The Arnold Sports Festival in Columbus has become the largest mass gathering in the U.S. to be all but cancelled because of concerns surrounding the potential spread of the coronavirus.
The biggest multi-sport festival in the world will not allow spectators at competitions and its large fitness expo has been canceled.
Gov. Mike DeWine (R-Ohio) made the announcement Tuesday evening in response to the CDC's newest guidelines for large events and mass gatherings addressing the potential spread of the coronavirus, which causes the disease COVID-19.
DeWine said the finals for competitions held on Saturday evening are still open to the public, which are ticketed events. Arnold Sports Festival spokespeople did not return a request for comment seeking more information about those events.
The Arnold Expo is certainly a mass gathering. It attracts more than 200,000 people from as many as 80 countries, which DeWine says creates an unacceptable risk.
"The circumstances at the Arnold are ideal for the spread of disease. The fact that the Arnold mainly takes place in a confined, indoor space creates an environment that is much more conducive for the spread of the virus," says DeWine.
The Arnold Sports Festival, which happens during the Arnold Expo, features a variety of competitions from martial arts to bodybuilding. There are more than 22,000 athletes expected to participate.
Athletes from China, South Korea, Italy, Iran, and Japan will not be permitted to compete in the festival. These are countries on the CDC's travel notification list.
Columbus Public Health Commissioner Mysheika Roberts says they are also screening athletes as they arrive at the John Glenn Columbus International Airport.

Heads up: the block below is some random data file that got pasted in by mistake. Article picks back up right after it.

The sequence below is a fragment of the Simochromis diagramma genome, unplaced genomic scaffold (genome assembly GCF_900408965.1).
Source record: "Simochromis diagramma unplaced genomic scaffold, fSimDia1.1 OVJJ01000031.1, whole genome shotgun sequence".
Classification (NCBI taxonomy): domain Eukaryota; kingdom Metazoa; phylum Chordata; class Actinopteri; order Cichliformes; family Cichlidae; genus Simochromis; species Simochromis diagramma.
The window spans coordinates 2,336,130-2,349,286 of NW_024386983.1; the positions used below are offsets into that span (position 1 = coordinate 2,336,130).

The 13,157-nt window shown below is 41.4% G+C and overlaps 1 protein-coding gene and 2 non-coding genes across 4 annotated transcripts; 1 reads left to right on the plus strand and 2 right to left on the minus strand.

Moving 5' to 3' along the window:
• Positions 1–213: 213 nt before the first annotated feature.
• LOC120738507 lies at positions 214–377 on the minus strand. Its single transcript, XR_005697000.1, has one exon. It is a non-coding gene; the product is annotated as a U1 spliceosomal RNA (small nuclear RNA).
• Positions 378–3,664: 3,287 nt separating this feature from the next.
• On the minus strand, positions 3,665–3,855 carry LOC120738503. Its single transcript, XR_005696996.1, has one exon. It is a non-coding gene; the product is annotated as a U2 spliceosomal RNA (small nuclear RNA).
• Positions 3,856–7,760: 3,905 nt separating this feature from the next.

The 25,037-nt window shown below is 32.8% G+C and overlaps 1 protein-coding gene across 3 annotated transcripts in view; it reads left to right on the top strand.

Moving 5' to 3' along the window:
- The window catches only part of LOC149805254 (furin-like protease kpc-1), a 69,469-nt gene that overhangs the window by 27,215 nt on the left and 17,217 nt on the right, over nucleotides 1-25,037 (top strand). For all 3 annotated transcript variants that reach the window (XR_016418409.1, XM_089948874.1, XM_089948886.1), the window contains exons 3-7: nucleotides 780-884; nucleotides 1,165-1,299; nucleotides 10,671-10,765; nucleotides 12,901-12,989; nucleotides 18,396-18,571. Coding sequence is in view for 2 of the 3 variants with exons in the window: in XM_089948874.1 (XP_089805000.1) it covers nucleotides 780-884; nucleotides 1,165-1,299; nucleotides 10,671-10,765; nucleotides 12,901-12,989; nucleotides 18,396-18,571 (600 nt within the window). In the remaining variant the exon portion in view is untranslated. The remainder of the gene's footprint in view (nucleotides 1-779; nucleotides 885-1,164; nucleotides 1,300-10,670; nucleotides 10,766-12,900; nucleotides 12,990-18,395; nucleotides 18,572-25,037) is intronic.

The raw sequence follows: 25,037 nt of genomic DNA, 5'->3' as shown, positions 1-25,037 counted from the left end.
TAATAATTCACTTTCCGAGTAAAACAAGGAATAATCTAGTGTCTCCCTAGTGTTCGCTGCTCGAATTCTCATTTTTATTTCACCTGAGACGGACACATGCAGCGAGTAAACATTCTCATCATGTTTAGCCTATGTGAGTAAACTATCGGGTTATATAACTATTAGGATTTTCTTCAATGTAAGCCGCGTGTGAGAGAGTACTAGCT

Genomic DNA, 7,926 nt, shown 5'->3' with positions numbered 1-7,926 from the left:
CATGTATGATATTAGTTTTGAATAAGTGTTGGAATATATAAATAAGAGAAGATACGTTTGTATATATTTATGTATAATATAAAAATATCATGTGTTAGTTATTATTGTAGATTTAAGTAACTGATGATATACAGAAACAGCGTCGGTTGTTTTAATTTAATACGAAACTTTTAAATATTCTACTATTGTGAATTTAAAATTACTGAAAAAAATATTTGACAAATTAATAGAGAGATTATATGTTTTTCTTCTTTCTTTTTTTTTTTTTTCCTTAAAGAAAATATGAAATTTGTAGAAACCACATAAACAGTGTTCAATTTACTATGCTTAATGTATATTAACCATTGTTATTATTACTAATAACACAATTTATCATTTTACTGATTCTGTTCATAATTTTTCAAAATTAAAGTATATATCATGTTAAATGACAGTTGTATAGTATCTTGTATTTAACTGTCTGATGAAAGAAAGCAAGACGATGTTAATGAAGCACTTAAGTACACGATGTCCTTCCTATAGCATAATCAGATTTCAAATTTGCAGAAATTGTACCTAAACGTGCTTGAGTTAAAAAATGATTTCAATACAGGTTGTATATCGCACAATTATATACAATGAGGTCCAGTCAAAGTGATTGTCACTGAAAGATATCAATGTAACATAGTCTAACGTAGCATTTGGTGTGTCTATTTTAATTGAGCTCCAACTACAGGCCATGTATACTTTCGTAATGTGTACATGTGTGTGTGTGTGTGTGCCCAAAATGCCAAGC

"And asking them certain questions about exposure to COVID-19, whether they have a fever in the last 24 hours and if they've come from one of the affected countries," says Roberts.
Media representatives for the Arnold Sports Festival did not return a request for comment.
Brian Ross, Experience Columbus president and CEO, says it's too early to tell how canceling the expo might impact economic turnout, which usually generates about $53 million. However, Ross says they're reaching out to other attractions like the Columbus Zoo, COSI, and the National Veterans Memorial and Museum to see if they can offer discounts for people who were planning on going to the expo.
"We can get out into the community now so they can have a different experience while they're here," says Ross.
So far, Ohio has no confirmed cases of COVID-19.
With Mayor Ginther beside him, DeWine said he recognized the weight of this decision, adding that addressing coronavirus concerns means constantly staying on top of the facts and making the best call that they can.
"The two of us took an oath to protect the people that we represent and that's why we're here today with this decision," DeWine says.
People in the Columbus fitness world were anxiously waiting to find out if the growing concerns over the coronavirus would impact this year's festival.
Pam Waugh, owner of Body Fit Training Facility in Grove City, has spent months training Masie Swackhammer for this year's bikini and modeling competitions. She was excited to learn Tuesday evening that the Arnolds Sports Festival will still allow coaches and family members of athletes to watch the competitions.
Ohio has investigated six possible cases of COVID-19, all six tests sent to the CDC came back negative for the disease. More than 200 people in the state are in self-quarantine after returning from trips to China.